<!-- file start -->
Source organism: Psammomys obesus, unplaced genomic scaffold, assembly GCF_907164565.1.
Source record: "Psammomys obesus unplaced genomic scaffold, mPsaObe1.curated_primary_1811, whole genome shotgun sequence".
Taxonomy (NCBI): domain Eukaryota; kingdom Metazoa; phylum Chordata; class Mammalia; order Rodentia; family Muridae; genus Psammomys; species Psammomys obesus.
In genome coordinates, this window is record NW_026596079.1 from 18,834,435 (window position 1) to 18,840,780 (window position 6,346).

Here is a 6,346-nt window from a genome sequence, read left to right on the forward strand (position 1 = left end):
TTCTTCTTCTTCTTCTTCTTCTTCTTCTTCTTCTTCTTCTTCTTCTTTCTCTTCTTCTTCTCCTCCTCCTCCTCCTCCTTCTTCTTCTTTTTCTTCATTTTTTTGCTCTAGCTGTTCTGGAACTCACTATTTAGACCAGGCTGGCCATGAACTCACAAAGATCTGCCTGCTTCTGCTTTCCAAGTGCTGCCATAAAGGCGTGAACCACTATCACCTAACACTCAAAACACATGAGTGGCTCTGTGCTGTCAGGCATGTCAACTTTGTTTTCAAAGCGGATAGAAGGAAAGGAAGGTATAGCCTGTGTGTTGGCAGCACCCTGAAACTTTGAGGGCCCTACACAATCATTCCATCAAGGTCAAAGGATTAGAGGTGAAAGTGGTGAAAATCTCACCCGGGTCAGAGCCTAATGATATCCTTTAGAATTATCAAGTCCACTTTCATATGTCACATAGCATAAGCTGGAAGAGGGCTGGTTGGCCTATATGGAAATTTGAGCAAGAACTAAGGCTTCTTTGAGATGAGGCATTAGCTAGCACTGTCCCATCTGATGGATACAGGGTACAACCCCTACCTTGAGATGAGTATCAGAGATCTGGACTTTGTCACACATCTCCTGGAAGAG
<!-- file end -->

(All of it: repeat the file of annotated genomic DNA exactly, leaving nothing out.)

Source organism: Psammomys obesus, unplaced genomic scaffold, assembly GCF_907164565.1.
Source record: "Psammomys obesus unplaced genomic scaffold, mPsaObe1.curated_primary_1811, whole genome shotgun sequence".
Taxonomy (NCBI): domain Eukaryota; kingdom Metazoa; phylum Chordata; class Mammalia; order Rodentia; family Muridae; genus Psammomys; species Psammomys obesus.
In genome coordinates, this window is record NW_026596079.1 from 18,834,435 (window position 1) to 18,840,780 (window position 6,346).

Here is a 6,346-nt window from a genome sequence, read left to right on the forward strand (position 1 = left end):
TTCTTCTTCTTCTTCTTCTTCTTCTTCTTCTTCTTCTTCTTCTTCTTTCTCTTCTTCTTCTCCTCCTCCTCCTCCTCCTTCTTCTTCTTTTTCTTCATTTTTTTGCTCTAGCTGTTCTGGAACTCACTATTTAGACCAGGCTGGCCATGAACTCACAAAGATCTGCCTGCTTCTGCTTTCCAAGTGCTGCCATAAAGGCGTGAACCACTATCACCTAACACTCAAAACACATGAGTGGCTCTGTGCTGTCAGGCATGTCAACTTTGTTTTCAAAGCGGATAGAAGGAAAGGAAGGTATAGCCTGTGTGTTGGCAGCACCCTGAAACTTTGAGGGCCCTACACAATCATTCCATCAAGGTCAAAGGATTAGAGGTGAAAGTGGTGAAAATCTCACCCGGGTCAGAGCCTAATGATATCCTTTAGAATTATCAAGTCCACTTTCATATGTCACATAGCATAAGCTGGAAGAGGGCTGGTTGGCCTATATGGAAATTTGAGCAAGAACTAAGGCTTCTTTGAGATGAGGCATTAGCTAGCACTGTCCCATCTGATGGATACAGGGTACAACCCCTACCTTGAGATGAGTATCAGAGATCTGGACTTTGTCACACATCTCCTGGAAGAG